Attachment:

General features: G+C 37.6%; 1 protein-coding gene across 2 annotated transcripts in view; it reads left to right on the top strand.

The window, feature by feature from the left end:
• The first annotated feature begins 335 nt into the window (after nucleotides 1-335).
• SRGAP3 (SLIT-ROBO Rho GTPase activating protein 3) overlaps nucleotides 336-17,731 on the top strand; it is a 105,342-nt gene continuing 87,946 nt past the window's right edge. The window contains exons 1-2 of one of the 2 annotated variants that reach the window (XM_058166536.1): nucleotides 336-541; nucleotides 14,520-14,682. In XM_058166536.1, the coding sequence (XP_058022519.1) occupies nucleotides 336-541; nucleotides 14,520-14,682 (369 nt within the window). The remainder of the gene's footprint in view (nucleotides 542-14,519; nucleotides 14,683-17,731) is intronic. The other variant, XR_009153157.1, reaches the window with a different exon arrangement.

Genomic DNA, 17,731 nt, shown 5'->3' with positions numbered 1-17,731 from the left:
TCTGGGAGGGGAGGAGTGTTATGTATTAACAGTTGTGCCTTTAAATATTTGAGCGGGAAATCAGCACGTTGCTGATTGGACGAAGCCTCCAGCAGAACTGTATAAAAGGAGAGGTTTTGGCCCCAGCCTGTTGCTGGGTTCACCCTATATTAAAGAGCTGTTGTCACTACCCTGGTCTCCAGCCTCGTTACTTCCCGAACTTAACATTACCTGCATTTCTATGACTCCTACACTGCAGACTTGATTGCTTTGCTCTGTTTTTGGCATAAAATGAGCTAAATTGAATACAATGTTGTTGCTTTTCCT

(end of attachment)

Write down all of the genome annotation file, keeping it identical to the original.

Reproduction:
General features: G+C 37.6%; 1 protein-coding gene across 2 annotated transcripts in view; it reads left to right on the top strand.

The window, feature by feature from the left end:
• The first annotated feature begins 335 nt into the window (after nucleotides 1-335).
• SRGAP3 (SLIT-ROBO Rho GTPase activating protein 3) overlaps nucleotides 336-17,731 on the top strand; it is a 105,342-nt gene continuing 87,946 nt past the window's right edge. The window contains exons 1-2 of one of the 2 annotated variants that reach the window (XM_058166536.1): nucleotides 336-541; nucleotides 14,520-14,682. In XM_058166536.1, the coding sequence (XP_058022519.1) occupies nucleotides 336-541; nucleotides 14,520-14,682 (369 nt within the window). The remainder of the gene's footprint in view (nucleotides 542-14,519; nucleotides 14,683-17,731) is intronic. The other variant, XR_009153157.1, reaches the window with a different exon arrangement.

Genomic DNA, 17,731 nt, shown 5'->3' with positions numbered 1-17,731 from the left:
TCTGGGAGGGGAGGAGTGTTATGTATTAACAGTTGTGCCTTTAAATATTTGAGCGGGAAATCAGCACGTTGCTGATTGGACGAAGCCTCCAGCAGAACTGTATAAAAGGAGAGGTTTTGGCCCCAGCCTGTTGCTGGGTTCACCCTATATTAAAGAGCTGTTGTCACTACCCTGGTCTCCAGCCTCGTTACTTCCCGAACTTAACATTACCTGCATTTCTATGACTCCTACACTGCAGACTTGATTGCTTTGCTCTGTTTTTGGCATAAAATGAGCTAAATTGAATACAATGTTGTTGCTTTTCCT